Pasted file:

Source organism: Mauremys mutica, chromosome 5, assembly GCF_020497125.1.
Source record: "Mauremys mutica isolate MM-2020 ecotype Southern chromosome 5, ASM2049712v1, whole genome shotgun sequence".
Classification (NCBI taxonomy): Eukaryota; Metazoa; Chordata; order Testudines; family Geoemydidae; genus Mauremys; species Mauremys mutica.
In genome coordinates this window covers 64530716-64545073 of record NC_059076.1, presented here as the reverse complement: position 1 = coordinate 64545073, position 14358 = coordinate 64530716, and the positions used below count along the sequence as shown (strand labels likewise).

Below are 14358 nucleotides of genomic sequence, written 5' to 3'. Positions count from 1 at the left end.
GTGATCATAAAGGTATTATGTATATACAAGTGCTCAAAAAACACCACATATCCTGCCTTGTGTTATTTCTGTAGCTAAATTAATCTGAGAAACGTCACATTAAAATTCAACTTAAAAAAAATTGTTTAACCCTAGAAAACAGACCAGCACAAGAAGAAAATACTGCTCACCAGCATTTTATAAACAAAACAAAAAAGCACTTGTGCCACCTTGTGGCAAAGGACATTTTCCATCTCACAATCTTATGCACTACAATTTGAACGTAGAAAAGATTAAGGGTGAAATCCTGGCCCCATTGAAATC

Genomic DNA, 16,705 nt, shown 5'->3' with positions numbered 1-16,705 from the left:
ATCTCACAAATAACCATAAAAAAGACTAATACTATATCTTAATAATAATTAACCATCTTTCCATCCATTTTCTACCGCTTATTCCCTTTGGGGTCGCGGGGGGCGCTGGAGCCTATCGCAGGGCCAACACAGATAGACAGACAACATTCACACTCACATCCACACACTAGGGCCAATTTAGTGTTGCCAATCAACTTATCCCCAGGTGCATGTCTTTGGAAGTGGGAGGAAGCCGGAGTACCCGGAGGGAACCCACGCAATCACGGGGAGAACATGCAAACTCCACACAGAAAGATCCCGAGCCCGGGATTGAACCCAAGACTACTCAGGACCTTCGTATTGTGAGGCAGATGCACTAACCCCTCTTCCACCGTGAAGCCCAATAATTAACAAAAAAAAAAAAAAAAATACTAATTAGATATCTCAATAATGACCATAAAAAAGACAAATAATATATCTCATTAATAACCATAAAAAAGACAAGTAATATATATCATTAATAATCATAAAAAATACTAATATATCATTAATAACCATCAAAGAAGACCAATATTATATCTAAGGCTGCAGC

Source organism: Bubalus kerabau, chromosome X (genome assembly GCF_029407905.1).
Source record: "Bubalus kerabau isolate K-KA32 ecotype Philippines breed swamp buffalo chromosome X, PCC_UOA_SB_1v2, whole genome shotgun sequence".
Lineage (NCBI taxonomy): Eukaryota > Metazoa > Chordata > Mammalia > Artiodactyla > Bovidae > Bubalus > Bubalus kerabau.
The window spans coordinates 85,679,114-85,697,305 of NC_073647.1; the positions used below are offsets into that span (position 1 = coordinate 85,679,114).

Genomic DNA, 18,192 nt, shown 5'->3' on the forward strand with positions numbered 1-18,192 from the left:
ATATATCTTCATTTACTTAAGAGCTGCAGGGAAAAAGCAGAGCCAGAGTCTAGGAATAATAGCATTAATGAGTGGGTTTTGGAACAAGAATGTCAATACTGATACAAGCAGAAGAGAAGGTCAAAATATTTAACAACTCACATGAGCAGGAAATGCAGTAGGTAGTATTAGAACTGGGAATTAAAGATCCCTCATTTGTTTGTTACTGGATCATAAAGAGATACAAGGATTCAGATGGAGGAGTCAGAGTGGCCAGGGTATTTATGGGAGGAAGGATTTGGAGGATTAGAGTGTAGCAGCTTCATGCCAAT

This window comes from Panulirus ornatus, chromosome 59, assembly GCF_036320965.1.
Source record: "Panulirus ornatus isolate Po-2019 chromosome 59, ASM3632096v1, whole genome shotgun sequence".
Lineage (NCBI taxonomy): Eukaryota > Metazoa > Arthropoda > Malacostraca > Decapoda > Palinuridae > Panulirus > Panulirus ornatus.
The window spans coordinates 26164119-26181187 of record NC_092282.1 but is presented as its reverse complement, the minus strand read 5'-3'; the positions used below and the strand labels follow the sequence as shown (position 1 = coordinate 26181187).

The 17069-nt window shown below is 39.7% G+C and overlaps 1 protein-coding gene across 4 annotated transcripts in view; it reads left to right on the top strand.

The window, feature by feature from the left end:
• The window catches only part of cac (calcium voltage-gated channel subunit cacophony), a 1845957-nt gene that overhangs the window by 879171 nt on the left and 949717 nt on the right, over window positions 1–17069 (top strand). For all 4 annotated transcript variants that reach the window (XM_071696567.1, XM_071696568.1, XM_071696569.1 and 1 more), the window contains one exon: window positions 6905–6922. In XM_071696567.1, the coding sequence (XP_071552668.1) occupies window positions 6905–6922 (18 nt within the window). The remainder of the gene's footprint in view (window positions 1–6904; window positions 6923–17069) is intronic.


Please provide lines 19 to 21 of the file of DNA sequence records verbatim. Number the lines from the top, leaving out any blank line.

The 17069-nt window shown below is 39.7% G+C and overlaps 1 protein-coding gene across 4 annotated transcripts in view; it reads left to right on the top strand.

The window, feature by feature from the left end:
• The window catches only part of cac (calcium voltage-gated channel subunit cacophony), a 1845957-nt gene that overhangs the window by 879171 nt on the left and 949717 nt on the right, over window positions 1–17069 (top strand). For all 4 annotated transcript variants that reach the window (XM_071696567.1, XM_071696568.1, XM_071696569.1 and 1 more), the window contains one exon: window positions 6905–6922. In XM_071696567.1, the coding sequence (XP_071552668.1) occupies window positions 6905–6922 (18 nt within the window). The remainder of the gene's footprint in view (window positions 1–6904; window positions 6923–17069) is intronic.